Page:Behemoth 1889.djvu/30

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declared heresy neither in the Scriptures nor in the Councils; because it was never before heard of. And consequently there can be no error, unless it fall within the compass of blasphemy against God or treason against the King, for which a man can in equity be punished. Besides, who can tell what is declared by the Scripture, which every man is allowed to read and interpret to himself? Nay more, what Protestant, either of the laity or clergy, if every general Council can be a competent judge of heresy, is not already condemned? For divers Councils have declared a great many of our doctrines to be heresy, and that, as they pretend, upon the authority of the Scriptures.

A. What are those points, that the first four general Councils have declared heresy?

B. The first general Council, held at Nicæa, declared all to be heresy which was contrary to the Nicene Creed, upon occasion of the heresy of Arius, which was the denying the divinity of Christ. The second general Council, held at Constantinople, declared heresy the doctrine of Macedonius; which was that the Holy Ghost was created. The third Council, assembled at Ephesus, condemned the doctrine of Nestorius, that there were two persons in Christ. The fourth, held at Chalcedon, condemned the error of Eutyches, that there was but one nature in Christ. I know of no other points condemned in these four Councils, but such as concern church-government, or the same doctrines taught by other men in other words. And these Councils were all called by the Emperors, and by them their decrees confirmed at the petition of the Councils themselves.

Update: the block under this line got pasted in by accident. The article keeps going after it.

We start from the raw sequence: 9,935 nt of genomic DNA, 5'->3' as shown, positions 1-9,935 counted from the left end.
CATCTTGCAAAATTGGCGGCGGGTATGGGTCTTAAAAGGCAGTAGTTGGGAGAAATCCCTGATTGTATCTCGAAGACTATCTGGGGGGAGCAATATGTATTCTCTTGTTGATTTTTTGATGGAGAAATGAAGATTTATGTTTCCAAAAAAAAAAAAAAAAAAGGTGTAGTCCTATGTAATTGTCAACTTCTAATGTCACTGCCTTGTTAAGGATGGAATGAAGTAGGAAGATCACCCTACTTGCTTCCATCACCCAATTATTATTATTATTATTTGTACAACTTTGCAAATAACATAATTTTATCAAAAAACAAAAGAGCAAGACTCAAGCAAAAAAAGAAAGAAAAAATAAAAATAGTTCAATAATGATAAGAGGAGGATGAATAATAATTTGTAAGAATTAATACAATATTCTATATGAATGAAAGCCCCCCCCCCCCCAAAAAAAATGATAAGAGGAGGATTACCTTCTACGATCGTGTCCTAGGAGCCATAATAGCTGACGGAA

A. I see by this, that both the calling of the Council, and the confirmation of their doctrine and church-government, had no obligatory force but from the authority of the Emperor. How comes it then to pass, that they take upon them now a legislative power, and say their canons are laws? That text, all power is given to me in heaven and earth, had the same force then as it hath now, and conferred a legislative power on the Councils, not only over Christian men, but *also* over all nations in the world.